Two Dolphins Were Revealed To Have Never Left Singapore While One Remains Missing In China

The plot of the missing pink dolphins thickens.

Earlier in April this year, it was reported that three of Underwater World Singapore’s (UWS) seven dolphins could not be accounted for — despite claims that they were all successfully relocated following their closure.

Just seven months later on Friday (24 Nov) it was further revealed that two of them never even left Singapore in the first place.


So what happened to the missing mammals — why did the UWS keep mum about their whereabouts? Are they even still alive?

We smell a mystery.

Pink dolphins given new homes in China theme park

In June 2016, UWS announced that – after 25 years of operations – it would be shutting down due to its lease expiring.

This meant that the animals housed would soon have nowhere to live.


However, operator Haw Par had informed Channel NewsAsia that its animals – including the seven pink dolphins – had already been transferred to Chimelong Ocean Kingdom (COK) in Zhuhai, China.

Although UWS’ lease is not ending yet, ensuring that our Convention on International Trade in Endangered Species of Wild Fauna and Flora (CITES) animals have a good home to relocate to is our responsibility and we decided to facilitate their transfer to COK and to cease operations earlier.

Citing the COK as having top quality facilities and staff, they ensured that the animals were in good hands.

Too bad that’s something we’ll never know, because a few of the dolphins never made it to their destination.

Not all of them were found there

When marine conservation organization Sea Shepherd first visited COK earlier this year in March to monitor the dolphins, they were shocked to discover that only four were on display.


To make matters worse, further inquiries with Chimelong staff were met with different responses.

Sea Shepherd Asia Singapore representative Jaki Teo said one worker claimed that the fifth dolphin was kept in an off-site research facility while another mentioned that only four were left.

This is despite UWS’ claims that all animals were properly relocated.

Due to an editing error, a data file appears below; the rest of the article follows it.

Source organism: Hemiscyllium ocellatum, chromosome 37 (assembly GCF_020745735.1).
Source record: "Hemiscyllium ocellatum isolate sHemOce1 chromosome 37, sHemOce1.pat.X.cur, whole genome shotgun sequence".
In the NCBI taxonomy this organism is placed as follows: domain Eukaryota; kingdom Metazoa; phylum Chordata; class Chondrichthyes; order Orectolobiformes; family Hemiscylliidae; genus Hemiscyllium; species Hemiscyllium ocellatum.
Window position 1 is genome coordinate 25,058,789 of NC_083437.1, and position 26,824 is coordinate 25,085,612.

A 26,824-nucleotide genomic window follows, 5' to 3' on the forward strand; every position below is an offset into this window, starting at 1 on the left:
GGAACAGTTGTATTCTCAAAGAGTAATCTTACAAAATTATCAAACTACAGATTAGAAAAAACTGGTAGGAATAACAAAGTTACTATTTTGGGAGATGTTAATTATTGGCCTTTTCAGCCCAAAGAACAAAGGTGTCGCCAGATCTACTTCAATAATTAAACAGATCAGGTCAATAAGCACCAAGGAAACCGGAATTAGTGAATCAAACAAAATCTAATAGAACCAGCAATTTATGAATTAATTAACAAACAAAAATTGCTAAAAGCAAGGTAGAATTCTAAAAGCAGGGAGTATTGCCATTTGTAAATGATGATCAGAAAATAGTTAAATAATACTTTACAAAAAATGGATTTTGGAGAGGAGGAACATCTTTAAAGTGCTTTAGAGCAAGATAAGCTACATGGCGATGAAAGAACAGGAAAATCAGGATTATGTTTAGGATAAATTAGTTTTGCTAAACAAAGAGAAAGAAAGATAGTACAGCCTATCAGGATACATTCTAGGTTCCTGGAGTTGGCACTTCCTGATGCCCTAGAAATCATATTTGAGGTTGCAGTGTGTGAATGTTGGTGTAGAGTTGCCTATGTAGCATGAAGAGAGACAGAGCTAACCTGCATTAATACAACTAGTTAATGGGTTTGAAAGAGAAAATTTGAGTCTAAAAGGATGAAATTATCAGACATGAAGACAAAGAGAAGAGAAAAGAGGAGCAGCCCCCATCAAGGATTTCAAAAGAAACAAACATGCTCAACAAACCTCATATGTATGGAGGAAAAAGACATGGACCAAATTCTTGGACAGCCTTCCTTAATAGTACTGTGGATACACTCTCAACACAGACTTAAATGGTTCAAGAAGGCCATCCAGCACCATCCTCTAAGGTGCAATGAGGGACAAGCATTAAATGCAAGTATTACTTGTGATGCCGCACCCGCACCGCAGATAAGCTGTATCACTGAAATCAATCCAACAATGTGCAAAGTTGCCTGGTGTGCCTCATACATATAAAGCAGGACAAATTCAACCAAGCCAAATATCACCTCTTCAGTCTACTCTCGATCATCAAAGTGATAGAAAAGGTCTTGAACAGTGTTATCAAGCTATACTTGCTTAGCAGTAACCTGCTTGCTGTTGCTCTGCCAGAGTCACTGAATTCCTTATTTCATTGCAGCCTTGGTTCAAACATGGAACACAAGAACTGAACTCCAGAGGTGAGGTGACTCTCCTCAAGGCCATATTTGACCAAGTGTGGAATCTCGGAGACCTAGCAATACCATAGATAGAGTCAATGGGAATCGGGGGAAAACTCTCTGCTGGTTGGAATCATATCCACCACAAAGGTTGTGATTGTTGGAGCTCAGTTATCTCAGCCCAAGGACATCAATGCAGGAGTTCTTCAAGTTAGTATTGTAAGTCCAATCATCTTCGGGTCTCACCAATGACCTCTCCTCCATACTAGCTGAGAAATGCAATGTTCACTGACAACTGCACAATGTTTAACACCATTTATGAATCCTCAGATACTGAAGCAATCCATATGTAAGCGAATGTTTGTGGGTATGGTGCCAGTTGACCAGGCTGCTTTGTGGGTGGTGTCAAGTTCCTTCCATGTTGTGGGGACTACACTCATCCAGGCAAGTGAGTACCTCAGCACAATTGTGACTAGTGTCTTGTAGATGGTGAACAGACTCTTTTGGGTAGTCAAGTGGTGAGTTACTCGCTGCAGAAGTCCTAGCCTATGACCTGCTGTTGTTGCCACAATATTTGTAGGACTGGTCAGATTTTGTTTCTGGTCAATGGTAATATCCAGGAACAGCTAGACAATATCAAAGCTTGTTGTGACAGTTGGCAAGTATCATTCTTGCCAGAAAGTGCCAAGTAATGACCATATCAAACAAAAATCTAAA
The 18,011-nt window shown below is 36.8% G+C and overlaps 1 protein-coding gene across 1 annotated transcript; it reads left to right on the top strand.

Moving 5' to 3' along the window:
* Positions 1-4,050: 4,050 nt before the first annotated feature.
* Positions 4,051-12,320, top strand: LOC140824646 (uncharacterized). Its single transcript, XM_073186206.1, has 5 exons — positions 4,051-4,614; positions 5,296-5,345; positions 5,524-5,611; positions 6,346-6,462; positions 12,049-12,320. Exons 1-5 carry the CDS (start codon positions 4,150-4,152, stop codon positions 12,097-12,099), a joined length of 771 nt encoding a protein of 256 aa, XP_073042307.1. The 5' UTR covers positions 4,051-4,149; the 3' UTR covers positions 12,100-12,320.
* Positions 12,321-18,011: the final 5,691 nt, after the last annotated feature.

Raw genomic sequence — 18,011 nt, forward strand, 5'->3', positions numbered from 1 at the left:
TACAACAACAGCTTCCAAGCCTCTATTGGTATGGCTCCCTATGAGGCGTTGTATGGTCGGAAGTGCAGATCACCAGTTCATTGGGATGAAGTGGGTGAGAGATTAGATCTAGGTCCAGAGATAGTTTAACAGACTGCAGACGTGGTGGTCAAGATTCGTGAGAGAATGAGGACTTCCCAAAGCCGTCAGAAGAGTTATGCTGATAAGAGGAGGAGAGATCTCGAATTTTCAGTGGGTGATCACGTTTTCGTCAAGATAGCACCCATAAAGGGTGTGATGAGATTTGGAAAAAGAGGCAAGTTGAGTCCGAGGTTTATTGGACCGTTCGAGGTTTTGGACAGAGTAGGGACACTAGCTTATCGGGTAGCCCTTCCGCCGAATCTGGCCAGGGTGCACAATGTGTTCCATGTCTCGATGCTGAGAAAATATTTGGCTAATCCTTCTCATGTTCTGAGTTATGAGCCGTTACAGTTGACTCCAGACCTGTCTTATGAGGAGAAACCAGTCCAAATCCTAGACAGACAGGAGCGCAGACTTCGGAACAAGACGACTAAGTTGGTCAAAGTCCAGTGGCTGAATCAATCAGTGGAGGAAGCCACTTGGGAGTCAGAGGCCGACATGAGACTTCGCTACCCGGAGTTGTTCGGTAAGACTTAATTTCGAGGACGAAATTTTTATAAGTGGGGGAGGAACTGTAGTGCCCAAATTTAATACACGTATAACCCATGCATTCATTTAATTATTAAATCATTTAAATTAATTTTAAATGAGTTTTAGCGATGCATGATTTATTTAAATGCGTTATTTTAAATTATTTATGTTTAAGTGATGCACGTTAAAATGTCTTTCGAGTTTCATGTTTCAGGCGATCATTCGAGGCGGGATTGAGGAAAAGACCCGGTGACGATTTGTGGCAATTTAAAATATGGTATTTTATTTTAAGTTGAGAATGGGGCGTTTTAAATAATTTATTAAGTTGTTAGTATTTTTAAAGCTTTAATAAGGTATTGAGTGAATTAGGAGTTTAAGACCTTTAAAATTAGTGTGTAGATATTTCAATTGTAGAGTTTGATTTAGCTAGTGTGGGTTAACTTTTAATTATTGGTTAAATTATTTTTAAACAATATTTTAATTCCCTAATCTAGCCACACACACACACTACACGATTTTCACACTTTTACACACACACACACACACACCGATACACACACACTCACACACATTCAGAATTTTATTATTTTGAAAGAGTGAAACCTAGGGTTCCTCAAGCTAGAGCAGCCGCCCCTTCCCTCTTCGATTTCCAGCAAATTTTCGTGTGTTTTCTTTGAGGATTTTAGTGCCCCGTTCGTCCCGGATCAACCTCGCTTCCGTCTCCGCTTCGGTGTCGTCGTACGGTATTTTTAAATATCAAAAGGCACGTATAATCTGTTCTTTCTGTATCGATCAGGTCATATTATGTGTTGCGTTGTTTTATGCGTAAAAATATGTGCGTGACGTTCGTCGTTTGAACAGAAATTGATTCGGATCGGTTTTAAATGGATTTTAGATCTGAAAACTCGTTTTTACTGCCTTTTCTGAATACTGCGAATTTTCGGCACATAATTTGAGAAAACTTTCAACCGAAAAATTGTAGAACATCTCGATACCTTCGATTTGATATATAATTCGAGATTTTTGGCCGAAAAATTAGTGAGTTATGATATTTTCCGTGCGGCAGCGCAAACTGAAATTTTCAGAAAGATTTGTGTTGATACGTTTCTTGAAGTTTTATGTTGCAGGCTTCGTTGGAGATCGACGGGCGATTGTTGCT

When questioned further, a UWS spokesperson simply said this:

All the other aquatic animals also found suitable facilities to be rehoused and were safely transferred out of the UWS to various regional facilities by end October 2016.

Apparently even this wasn’t completely truthful.

Two never even left Singapore at all

Because trade data published by CITES in October 2017 revealed that only five pink dolphins were exported in 2016.

Excluding the missing one believed to be in an off-site research facility in China, that would mean that two of the UWS’ dolphins never even left Singapore in the first place.


As the pink dolphins are listed as threatened under extinction, permits from local authorities – in this case, the Agri-Food and Veterinary Authority (AVA) – are required before they can be traded.

When questioned, AVA confirmed with The Straits Times that a total of five export permits were issued to UWS to facilitate the relocation of their dolphins.

They then promptly passed the buck by stressing that their role was simply to ensure that the CITES-listed animals were imported and exported according to the Convention.

When these animals are in Singapore, their custodian (in this case, UWS) would be responsible for ensuring the care and welfare of these animals.

Furthermore, the spokesman from Haw Par declined to comment on the situation.

What in the underwater world is going on here?

The case of the missing dolphins

If we understand it correctly, does this mean that UWS had made false statements and and tried to cover up the fact despite knowing that it was a lie?

But more importantly, what happened to the three missing dolphins?

While we’re unable to verify her claims at this point, check out Ms Jaki Teo’s thoughts on the missing mammals.


She suggests that Jumbo – the missing dolphin in China – is currently being held in a “cetacean prison” where he’s kept to help his female counterparts reproduce.

Whereas Han, the one with skin cancer, is said to have been put out of her misery.


All that’s left with is Speedy, whom we can only hope is either swimming peacefully somewhere locally or in dolphin heaven.

Shame on you UWS, shame on you.

How many more dolphins must suffer?

While this incident highlights the lack of transparency surrounding marine parks and dolphin trade, it perhaps sheds light on something much more grim.

These animals were exploited to entertain and generate income but is this proof that once it runs out of means to contribute to profitability, the care for the animals’ well being ends there?

Are they just “fishes” to management? Why were the details initially refused to be released publicly?

So many questions, but no answers. How many more dolphins must suffer?

Featured image from Facebook